Sunday 2nd August
+18th Sunday in Ordinary time
This newsletter comes at the start of the month of August which we would normally think of as a time of holiday and rest. In this year it is not clear exactly how we should consider this month. Hopefully some people will still be able to benefit from a time of stopping and recharging. We all know that the world is going through a very significant time and in so many ways it is not entirely obvious how we should react. What we can receive from our faith is however that, at all times, we are given the opportunity to trust in God and to seek the path of believing that he is in ultimate control of our world and our lives. What this gives to us is a mysterious sense of peace that in the end everything will work out in the best way according to God’s will if we keep trusting in him. The central doctrine in our faith of the almighty sufficiency of the death and Resurrection of Jesus our Saviour is such that it calls us to trust in God – no matter what. It is certainly not always easy to see this when we lack the evidence but if we can put our hand into the hand of our loving God we can walk forward with a confidence and security in life.
In this Sunday’s Gospel we hear of the providential care of Jesus displayed when feeding the crowd of five thousand with the miracle of the loaves and fish. This extravagant miracle speaks to us of the mystical gift of the Bread of Life, the Eucharist, which is at the source and summit of our faith. Christ gives us his very self, his own Body and Blood, as the most inestimable gift to ensure that we remain united to him in a deep and holy communion. This extravagant gift of his love is made ours by his sacrifice and by the gift of God’s Holy Spirit. Through this God comes to dwell within us to support us in all our needs and open up the treasures of divine life for us so that we can live with him in this world and be with him in the next. This month we also celebrate two beautiful feasts which speak to us of the hope of heaven in different ways; the Transfiguration of Our Lord and the Assumption of Our Lady. In these feasts both Jesus and Mary show us the hopeful vision of what happens when God is allowed to work freely in our lives – he transforms us into what we were created to be: citizens of heaven. In our daily lives we can draw inspiration and hope from these feasts as we seek to allow God this freedom , giving him our hearts and our will, humbly seeking his mercy in our faults and failings and endeavouring to share God’s love in this world, especially to those most in need.
Throughout history so many people have walked this path and handed on to the next generation the witness and example of their lives. Thanks to all of them we have now inherited the Church they believed in and cherished. In our own days it seems that it is now our turn. Perhaps we wonder what we can do for the world, especially at such a time as this when it appears such big solutions are needed to solve our present situation. The Christian response has always meant beginning with trust in God and then seeking to live an authentic and sincere life as possible. Many people in today’s culture are prevented from knowing God as their loving Father because of the messages of secularism and atheistic and materialist ideas about the purpose of life. In some way this means that God cannot help them as much as he would like. We can therefore pray for all our brothers and sisters around the world in all their needs at this time so that they can discover the truth of who they really are and the place of God’s promises in their lives. We can pray for healing and help to come from heaven so that our generation can learn to see the hope offered in the Transfigured glory of Jesus and the call to share in the heavenly life of Our Blessed Mother who has been Assumed to join her Son and who prays most lovingly for all God’s children.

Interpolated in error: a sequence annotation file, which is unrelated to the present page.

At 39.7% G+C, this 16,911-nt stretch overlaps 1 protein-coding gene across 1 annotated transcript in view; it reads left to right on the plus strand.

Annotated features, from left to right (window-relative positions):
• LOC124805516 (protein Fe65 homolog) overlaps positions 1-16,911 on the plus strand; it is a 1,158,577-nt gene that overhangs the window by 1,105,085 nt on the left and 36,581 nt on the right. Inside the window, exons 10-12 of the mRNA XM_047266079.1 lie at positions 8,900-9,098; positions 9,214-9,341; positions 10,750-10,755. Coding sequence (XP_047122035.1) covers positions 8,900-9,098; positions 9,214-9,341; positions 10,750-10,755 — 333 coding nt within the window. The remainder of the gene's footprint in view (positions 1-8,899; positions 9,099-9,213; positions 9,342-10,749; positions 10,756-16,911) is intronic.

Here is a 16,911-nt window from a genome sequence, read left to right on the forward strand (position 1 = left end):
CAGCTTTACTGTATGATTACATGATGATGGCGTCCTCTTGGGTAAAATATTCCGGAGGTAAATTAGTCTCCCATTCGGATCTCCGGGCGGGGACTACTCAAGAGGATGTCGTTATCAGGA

This newsletter will be the last for this month to allow a break for the parish office. The church remains open every weekday from 10am till 12pm with the Rosary at 10am, then Mass celebrated at 10.30am followed by an extended time of Eucharistic adoration. Sunday Masses remain at 6pm on Saturday and 10am and 12pm on Sunday.
God bless you, Fr Martin
Hey God – A Story of Transformation
Me: Hey God.
Me: I’m falling apart. Can you put me back together?
God: I would rather not.
God: Because you aren’t a puzzle.
Me: What about all of the pieces of my life that are falling down onto the ground?
God: Let them stay there for a while. They fell off for a reason. Take some time and decide if you need any of those pieces back.
Me: You don’t understand! I’m breaking down!
God: No – you don’t understand. You are breaking through. What you are feeling are just growing pains. You are shedding the things and the people in your life that are holding you back. You aren’t falling apart. You are falling into place. Relax. Take some deep breaths and allow those things you don’t need any more to fall off of you. Stop holding onto the pieces that don’t fit you anymore. Let them fall off. Let them go.
Me: Once I start doing that, what will be left of me?
God: Only the very best pieces of you.
Me: I’m scared of changing.
God: But I tell you – you aren’t changing, you’re becoming!
Me: Becoming who?
God: Becoming who I created you to be! A person of light and love and charity and hope and courage and joy and mercy and grace and compassion. I made you for more than the shallow pieces you have decided to adorn yourself with that you cling to with such anxiety and fear. Let those things fall off of you. I love you! Don’t change! … Become! Become! Become who I made you to be. I will keep telling you this until you remember it.
Me: There goes another piece.
God: Yep. Let it be.
Me: So … I’m not broken?
God: Of course not! – but you are breaking like the dawn. It’s a new day. Become!!!
Author: Hey God. John Roedel